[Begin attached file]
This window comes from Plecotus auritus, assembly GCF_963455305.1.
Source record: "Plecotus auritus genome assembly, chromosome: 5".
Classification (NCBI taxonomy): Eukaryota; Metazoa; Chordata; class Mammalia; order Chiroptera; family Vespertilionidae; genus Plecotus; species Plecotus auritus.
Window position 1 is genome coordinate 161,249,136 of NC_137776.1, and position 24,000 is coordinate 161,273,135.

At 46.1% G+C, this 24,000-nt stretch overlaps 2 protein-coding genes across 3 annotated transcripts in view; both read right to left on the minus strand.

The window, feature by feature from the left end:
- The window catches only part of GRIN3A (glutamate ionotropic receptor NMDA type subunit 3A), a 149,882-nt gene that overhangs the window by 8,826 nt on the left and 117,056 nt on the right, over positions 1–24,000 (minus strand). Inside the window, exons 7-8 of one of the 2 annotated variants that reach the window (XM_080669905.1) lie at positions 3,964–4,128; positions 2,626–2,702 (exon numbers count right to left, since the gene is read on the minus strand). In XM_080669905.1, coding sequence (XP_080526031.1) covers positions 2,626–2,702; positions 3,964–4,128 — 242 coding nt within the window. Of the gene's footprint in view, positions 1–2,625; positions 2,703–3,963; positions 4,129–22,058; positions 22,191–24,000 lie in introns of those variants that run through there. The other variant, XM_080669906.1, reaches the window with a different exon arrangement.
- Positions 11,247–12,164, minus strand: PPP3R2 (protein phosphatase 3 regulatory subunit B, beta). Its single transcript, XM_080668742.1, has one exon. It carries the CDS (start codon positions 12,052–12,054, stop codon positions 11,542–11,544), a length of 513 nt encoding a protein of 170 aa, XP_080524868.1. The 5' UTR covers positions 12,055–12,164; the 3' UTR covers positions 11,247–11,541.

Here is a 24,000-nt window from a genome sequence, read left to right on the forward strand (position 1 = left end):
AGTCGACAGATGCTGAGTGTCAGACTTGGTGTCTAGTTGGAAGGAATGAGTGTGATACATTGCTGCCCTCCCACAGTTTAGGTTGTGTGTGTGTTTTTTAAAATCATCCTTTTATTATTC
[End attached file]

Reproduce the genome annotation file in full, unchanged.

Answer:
This window comes from Plecotus auritus, assembly GCF_963455305.1.
Source record: "Plecotus auritus genome assembly, chromosome: 5".
Classification (NCBI taxonomy): Eukaryota; Metazoa; Chordata; class Mammalia; order Chiroptera; family Vespertilionidae; genus Plecotus; species Plecotus auritus.
Window position 1 is genome coordinate 161,249,136 of NC_137776.1, and position 24,000 is coordinate 161,273,135.

At 46.1% G+C, this 24,000-nt stretch overlaps 2 protein-coding genes across 3 annotated transcripts in view; both read right to left on the minus strand.

The window, feature by feature from the left end:
- The window catches only part of GRIN3A (glutamate ionotropic receptor NMDA type subunit 3A), a 149,882-nt gene that overhangs the window by 8,826 nt on the left and 117,056 nt on the right, over positions 1–24,000 (minus strand). Inside the window, exons 7-8 of one of the 2 annotated variants that reach the window (XM_080669905.1) lie at positions 3,964–4,128; positions 2,626–2,702 (exon numbers count right to left, since the gene is read on the minus strand). In XM_080669905.1, coding sequence (XP_080526031.1) covers positions 2,626–2,702; positions 3,964–4,128 — 242 coding nt within the window. Of the gene's footprint in view, positions 1–2,625; positions 2,703–3,963; positions 4,129–22,058; positions 22,191–24,000 lie in introns of those variants that run through there. The other variant, XM_080669906.1, reaches the window with a different exon arrangement.
- Positions 11,247–12,164, minus strand: PPP3R2 (protein phosphatase 3 regulatory subunit B, beta). Its single transcript, XM_080668742.1, has one exon. It carries the CDS (start codon positions 12,052–12,054, stop codon positions 11,542–11,544), a length of 513 nt encoding a protein of 170 aa, XP_080524868.1. The 5' UTR covers positions 12,055–12,164; the 3' UTR covers positions 11,247–11,541.

Here is a 24,000-nt window from a genome sequence, read left to right on the forward strand (position 1 = left end):
AGTCGACAGATGCTGAGTGTCAGACTTGGTGTCTAGTTGGAAGGAATGAGTGTGATACATTGCTGCCCTCCCACAGTTTAGGTTGTGTGTGTGTTTTTTAAAATCATCCTTTTATTATTC